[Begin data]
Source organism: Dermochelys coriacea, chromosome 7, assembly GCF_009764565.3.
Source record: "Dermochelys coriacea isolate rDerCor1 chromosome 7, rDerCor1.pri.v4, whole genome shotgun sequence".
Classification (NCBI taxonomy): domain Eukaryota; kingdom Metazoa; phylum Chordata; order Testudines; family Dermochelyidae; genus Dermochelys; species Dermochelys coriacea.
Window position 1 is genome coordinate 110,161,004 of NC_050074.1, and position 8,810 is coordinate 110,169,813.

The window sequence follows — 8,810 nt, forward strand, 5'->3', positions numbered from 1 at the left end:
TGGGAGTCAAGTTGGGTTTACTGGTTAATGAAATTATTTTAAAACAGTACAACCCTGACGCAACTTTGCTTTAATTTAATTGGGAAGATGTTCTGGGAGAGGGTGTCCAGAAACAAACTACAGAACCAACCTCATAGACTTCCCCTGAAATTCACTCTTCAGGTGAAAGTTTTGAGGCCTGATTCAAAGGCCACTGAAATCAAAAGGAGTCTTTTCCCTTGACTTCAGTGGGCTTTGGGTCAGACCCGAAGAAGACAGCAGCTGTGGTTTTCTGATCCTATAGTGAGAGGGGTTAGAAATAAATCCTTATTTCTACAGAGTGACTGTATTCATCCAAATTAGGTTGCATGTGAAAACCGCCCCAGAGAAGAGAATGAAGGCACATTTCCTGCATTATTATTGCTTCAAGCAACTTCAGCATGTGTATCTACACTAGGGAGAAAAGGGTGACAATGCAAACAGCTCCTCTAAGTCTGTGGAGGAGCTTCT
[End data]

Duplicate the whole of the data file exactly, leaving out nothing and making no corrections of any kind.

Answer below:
Source organism: Dermochelys coriacea, chromosome 7, assembly GCF_009764565.3.
Source record: "Dermochelys coriacea isolate rDerCor1 chromosome 7, rDerCor1.pri.v4, whole genome shotgun sequence".
Classification (NCBI taxonomy): domain Eukaryota; kingdom Metazoa; phylum Chordata; order Testudines; family Dermochelyidae; genus Dermochelys; species Dermochelys coriacea.
Window position 1 is genome coordinate 110,161,004 of NC_050074.1, and position 8,810 is coordinate 110,169,813.

The window sequence follows — 8,810 nt, forward strand, 5'->3', positions numbered from 1 at the left end:
TGGGAGTCAAGTTGGGTTTACTGGTTAATGAAATTATTTTAAAACAGTACAACCCTGACGCAACTTTGCTTTAATTTAATTGGGAAGATGTTCTGGGAGAGGGTGTCCAGAAACAAACTACAGAACCAACCTCATAGACTTCCCCTGAAATTCACTCTTCAGGTGAAAGTTTTGAGGCCTGATTCAAAGGCCACTGAAATCAAAAGGAGTCTTTTCCCTTGACTTCAGTGGGCTTTGGGTCAGACCCGAAGAAGACAGCAGCTGTGGTTTTCTGATCCTATAGTGAGAGGGGTTAGAAATAAATCCTTATTTCTACAGAGTGACTGTATTCATCCAAATTAGGTTGCATGTGAAAACCGCCCCAGAGAAGAGAATGAAGGCACATTTCCTGCATTATTATTGCTTCAAGCAACTTCAGCATGTGTATCTACACTAGGGAGAAAAGGGTGACAATGCAAACAGCTCCTCTAAGTCTGTGGAGGAGCTTCT